The 51st New York Film Festival is upon us, bringing some of the world’s best film’s to New York from September 27 – October 13. And with that, the lineup for its annual NYFF Live panels has just been released. These talks are FREE and open to the public.
(Full schedule and more information after the jump.)
On August 24, 2009, LimitéMagazine.com originally posted my exclusive interview with Aaron Guzikowski, screenwriter of the upcoming film Prisoners, starring Hugh Jackman and Jake Gyllenhaal. At the time, the film was due for a release in late 2009, but after some delays, it will finally hit the big screen this September 20, following screenings at the Telluride and Toronto International Film Festivals. In the meantime, Guzikowski’s first produced screenplay, Contraband, made waves at theatres last year with Mark Wahlberg’s and Kate Beckinsale’s names above the title.
This Throwback Thursday, I’m reposting this interview in the wake of Prisoners‘ September release.
(originally posted August 24, 2009)
In New York and LA, you couldn’t spit without hitting someone who’s writing a screenplay. Out of the thousands who try, only a handful might actually sell their scripts, and even fewer will have them produced. So what’s Aaron Guzikowski’s secret?
A short film that I wrote, “Shear Pratique,” has been accepted into the 2012 International Film Festival Manhattan. The festival runs from November 9 – 15 at the Quad Cinemas in Manhattan. Check out some great deals on tickets and swag by clicking here, and be sure to check out “Shear Pratique” on the big screen on November 14.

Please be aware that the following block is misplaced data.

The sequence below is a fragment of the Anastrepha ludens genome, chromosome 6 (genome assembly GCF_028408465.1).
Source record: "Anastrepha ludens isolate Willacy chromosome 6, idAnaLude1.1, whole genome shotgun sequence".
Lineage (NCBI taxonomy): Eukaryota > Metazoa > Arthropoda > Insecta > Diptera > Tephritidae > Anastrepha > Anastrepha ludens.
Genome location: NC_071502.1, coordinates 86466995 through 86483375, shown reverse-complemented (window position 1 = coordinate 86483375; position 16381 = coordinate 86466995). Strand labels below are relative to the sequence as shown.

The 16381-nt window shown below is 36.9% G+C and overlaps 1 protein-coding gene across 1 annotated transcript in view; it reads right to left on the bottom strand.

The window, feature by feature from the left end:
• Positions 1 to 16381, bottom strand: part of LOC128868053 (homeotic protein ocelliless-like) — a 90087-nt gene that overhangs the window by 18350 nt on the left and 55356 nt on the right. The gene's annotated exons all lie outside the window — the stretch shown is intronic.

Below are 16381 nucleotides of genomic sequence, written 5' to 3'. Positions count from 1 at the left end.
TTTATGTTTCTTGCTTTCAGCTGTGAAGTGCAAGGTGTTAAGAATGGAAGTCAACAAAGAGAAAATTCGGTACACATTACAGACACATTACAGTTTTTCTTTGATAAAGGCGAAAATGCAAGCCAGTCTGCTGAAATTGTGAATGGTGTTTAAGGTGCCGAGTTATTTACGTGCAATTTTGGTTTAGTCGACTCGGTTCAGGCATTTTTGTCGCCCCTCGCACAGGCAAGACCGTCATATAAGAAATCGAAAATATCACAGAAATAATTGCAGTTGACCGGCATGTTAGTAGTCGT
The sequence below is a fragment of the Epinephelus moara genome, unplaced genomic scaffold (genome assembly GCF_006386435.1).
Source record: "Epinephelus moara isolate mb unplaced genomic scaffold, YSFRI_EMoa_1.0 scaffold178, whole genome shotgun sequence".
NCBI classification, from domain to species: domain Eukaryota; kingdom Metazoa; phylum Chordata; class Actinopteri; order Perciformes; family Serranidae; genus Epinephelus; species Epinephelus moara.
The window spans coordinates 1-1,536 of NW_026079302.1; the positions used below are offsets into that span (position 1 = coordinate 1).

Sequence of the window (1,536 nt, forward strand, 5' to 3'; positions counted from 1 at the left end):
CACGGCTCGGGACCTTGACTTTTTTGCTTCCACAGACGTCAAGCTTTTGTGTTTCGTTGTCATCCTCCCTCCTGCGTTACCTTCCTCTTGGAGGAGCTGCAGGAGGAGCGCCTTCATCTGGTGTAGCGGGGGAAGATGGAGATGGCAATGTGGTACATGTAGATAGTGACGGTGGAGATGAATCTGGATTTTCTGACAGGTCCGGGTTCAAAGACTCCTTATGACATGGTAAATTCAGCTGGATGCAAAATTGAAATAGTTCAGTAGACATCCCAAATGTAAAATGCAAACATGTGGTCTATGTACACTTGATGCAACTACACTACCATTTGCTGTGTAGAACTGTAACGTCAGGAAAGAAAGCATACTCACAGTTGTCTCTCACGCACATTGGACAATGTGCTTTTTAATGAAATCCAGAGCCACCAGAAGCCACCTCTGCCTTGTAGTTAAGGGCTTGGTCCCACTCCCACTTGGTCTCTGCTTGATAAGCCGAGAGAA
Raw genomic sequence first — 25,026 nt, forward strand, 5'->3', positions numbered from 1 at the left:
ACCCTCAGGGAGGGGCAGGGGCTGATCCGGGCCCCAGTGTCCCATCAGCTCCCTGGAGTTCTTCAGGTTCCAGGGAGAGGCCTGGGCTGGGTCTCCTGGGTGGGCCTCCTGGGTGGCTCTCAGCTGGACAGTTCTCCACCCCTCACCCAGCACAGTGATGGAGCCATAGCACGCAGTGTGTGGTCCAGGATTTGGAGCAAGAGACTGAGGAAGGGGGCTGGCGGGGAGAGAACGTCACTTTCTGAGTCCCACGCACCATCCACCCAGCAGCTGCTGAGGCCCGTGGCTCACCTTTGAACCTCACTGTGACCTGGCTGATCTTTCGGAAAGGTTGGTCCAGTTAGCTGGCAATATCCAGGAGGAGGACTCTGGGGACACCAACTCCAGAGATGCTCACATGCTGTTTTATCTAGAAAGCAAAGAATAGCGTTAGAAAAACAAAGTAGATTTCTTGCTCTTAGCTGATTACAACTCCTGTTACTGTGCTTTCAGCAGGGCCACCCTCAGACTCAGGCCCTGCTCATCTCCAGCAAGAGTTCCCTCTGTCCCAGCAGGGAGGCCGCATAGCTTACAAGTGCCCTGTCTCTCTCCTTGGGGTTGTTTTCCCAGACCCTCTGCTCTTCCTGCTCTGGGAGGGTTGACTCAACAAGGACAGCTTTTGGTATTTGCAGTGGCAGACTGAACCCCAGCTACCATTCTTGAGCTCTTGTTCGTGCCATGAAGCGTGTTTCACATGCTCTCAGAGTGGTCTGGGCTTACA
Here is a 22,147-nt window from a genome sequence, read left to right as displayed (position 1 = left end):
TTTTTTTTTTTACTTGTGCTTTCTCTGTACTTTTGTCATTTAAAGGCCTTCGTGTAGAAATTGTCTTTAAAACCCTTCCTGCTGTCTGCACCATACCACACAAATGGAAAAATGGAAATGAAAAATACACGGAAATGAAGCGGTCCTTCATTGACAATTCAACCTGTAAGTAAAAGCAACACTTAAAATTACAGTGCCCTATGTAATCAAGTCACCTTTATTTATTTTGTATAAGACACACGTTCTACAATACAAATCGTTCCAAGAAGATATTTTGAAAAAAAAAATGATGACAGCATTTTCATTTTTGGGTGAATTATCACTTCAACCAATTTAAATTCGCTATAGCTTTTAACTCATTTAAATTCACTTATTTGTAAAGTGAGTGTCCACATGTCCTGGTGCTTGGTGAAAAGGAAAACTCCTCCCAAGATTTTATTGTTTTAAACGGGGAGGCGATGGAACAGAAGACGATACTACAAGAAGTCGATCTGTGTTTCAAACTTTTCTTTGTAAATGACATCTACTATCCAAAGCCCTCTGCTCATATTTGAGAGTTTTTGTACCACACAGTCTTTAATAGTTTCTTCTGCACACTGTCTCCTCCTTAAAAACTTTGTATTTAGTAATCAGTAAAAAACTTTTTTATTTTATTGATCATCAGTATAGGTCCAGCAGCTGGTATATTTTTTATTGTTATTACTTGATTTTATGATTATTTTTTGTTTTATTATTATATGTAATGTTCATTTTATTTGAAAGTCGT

In The Gatekeepers, documentarian Dror Moreh does something unprecedented by interviewing six former heads of the Shin Bet, Israel’s Secret Service. Individually, the “gatekeepers” reflect on their successes and failures during the ongoing struggles between Israel and Palestine and the mission for peace. In what is surely considered a strong contender for a Best Documentary Oscar nomination, this film is among the most astonishing documentaries of the year. (Moreh sites 2004 Oscar-winning documentary The Fog of War as an inspiration.) The level of access Moreh achieves is remarkable, offering a point of view never previously heard in such a medium. The film is ripe with strong narratives as told by each of the six men, as well as varied “textures” that are achieved through sit-down interviews, revealing archival footage, well-composed graphics, and a score that underlines the visuals in a subtle-yet-impactful manner. The narrative can be a bit cumbersome to follow for those not familiar with the political and social struggles between Israel and Palestine, but even still one would be hard-pressed not to appreciate the film’s obvious achievements.
Limité Rating: 4/5
Director: Dror Moreh
Countries: Israel, France, Germany, Belgium
Language: Hebrew with English subtitles
Runtime: 97 min.
The 50th New York Film Festival runs from September 28 – October 14, 2012.
For the past two years, I’ve been a member of the Hamptons International Film Festival’s (HIFF) screening committee. I watch dozens of submitted films and write brief reviews for and rate each, helping the programmers to decide which films to accept into this prestigious festival. This year, HIFF turns 20 and I made sure to attend for the first time.
My friend Erin and I took the train from the western tip of Long Island to the eastern side, a three-hour ride. (There’s a reason it’s called “Long Island.”) This was my first trip to the Hamptons, home of New York’s well-to-do and known for some of the most pristine beaches on the East Coast.